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|Constructor||Tyrrell Racing Organisation|
|Suspension (front)||Double wishbone, coil springs over dampers, anti-roll bar|
|Suspension (rear)||Double wishbone, radius arms, coil springs over dampers, anti-roll bar|
|Wheelbase||2,453 mm (96.6 in)|
|Engine||Ford-Cosworth DFV, 2,993 cc (182.6 cu in), 90° V8, NA, mid-engine, longitudinally mounted|
|Transmission||Hewland FG400 Sequential manual transmission, ZF differential|
|Notable entrants||Elf Team Tyrrell|
|Debut||1976 Spanish Grand Prix|
|n.b. Unless otherwise stated, all data refer to
Formula One World Championship Grands Prix only.
The Tyrrell P34 (Project 34), commonly known as the "six-wheeler", was a Formula One (F1) race car designed by Derek Gardner, Tyrrell's chief designer. The car used four specially manufactured 10-inch-diameter (254 mm) wheels and tyres at the front, with two ordinary-sized wheels at the back. Along with the Brabham BT46B "fancar" developed in 1978, the six-wheeled Tyrrell was one of the most radical entries ever to succeed in F1 competition, and has been called the most recognizable design in the history of world motorsports.
The P34 was introduced in September 1974, and began racing in the 1976 season. It proved successful, and led other teams to begin design of six-wheeled platforms of their own. Changes to the design made for the 1977 season made it uncompetitive and the concept was abandoned for Tyrrell's 1978 season. The other six-wheeled designs ended development, and F1 rules later stipulated that cars must have four wheels in total. The existing frames have since seen some success in various "classics" race events, but today are museum pieces.
For the mid-1970s, F1 stipulated that the maximum width of the front wing was 1.5 m. Considering the needed room for the driver's feet, the steering mechanism, suspension and the normal front tyre size, this meant the front tyres projected above and out to the sides of the wing. P34's basic concept was to use a tyre that would be small enough to fit entirely behind the wing. This would have two effects; one would be to lower overall drag and thus improve speed on straights, and the other was to clean up overall aerodynamics so the rear wing would receive cleaner airflow.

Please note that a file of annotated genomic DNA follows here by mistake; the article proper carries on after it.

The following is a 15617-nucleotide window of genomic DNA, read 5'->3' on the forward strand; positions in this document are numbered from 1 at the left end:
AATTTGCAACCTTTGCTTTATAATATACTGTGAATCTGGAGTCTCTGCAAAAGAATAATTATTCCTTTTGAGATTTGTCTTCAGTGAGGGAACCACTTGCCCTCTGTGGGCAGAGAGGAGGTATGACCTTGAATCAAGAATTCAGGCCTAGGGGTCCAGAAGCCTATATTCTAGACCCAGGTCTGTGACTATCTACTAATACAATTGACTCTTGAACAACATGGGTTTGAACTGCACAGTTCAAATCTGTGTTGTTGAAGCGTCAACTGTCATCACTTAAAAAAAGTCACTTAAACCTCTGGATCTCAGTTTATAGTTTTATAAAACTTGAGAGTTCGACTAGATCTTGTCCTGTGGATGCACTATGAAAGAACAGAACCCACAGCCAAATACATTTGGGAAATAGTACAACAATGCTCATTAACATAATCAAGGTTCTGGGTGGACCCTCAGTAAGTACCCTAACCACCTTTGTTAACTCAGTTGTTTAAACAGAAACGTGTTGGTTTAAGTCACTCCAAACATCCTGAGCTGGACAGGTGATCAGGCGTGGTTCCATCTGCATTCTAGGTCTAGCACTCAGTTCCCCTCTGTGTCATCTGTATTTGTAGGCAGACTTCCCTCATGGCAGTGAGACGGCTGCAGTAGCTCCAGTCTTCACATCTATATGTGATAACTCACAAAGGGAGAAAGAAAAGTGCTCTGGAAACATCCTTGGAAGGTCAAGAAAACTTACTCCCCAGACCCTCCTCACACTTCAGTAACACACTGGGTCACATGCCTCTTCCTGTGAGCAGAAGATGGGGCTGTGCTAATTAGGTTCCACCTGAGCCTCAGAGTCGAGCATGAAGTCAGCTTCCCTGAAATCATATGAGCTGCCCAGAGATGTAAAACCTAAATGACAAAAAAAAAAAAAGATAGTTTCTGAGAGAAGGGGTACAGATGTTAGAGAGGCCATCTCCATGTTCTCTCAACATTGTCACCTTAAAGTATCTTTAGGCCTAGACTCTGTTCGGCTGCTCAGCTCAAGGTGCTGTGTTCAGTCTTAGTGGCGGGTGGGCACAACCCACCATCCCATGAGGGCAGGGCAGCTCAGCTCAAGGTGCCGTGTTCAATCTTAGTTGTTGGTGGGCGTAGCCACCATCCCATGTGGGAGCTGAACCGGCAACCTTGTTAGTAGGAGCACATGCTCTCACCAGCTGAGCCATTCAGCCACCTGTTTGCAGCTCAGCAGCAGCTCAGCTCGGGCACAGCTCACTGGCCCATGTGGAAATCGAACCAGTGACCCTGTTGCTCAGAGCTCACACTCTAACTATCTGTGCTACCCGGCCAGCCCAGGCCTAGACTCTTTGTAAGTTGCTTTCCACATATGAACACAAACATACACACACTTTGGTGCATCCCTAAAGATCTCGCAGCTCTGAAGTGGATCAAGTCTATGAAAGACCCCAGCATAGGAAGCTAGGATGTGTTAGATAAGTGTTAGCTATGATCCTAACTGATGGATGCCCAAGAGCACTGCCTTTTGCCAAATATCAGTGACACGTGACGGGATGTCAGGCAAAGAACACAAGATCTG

However, given the space limitations such a tyre would have to be quite small, eventually settling on a 10 inches (250 mm) diameter. This had too small a contact patch to offer reasonable cornering performance, which led to the use of four wheels instead of two. Adding more wheels also had the advantage of offering more total brake area. The downside was increased complexity of the steering system and a physically larger suspension system. The steering complexity was solved by connecting only the front pair of wheels to the steering wheel, and connecting the rear set to the front with a bell crank. Initially considered to be a problem area, Joel Rosinsky later declared that "The steering is so gentle and absolutely free of reaction that you might have thought it was power-assisted!"
The new design was unveiled at the Heathrow Hotel in late September 1975. The car was initially kept under a tarp with hoops over the wheels that make it look conventional, leading to astonishment when the tarp was pulled off. Some in the audience were convinced the design was a publicity stunt. The car first took to the track at Silverstone on 8 October 1975, and after more tests, Tyrrell decided to build two more examples with a slightly longer wheelbase to race in the 1976 season.
The stretched versions first ran in the Spanish GP in 1976, and proved to be very competitive. Both Jody Scheckter and Patrick Depailler were able to produce solid results with the car, but while Depailler praised the car continually, Scheckter was unimpressed. The P34's golden moment came in the Swedish Grand Prix. Scheckter and Depailler finished first and second, and to date Scheckter is the only driver ever to win a race in a six-wheeled car. He left the team at the end of the season, insisting that the six-wheeler was "a piece of junk!"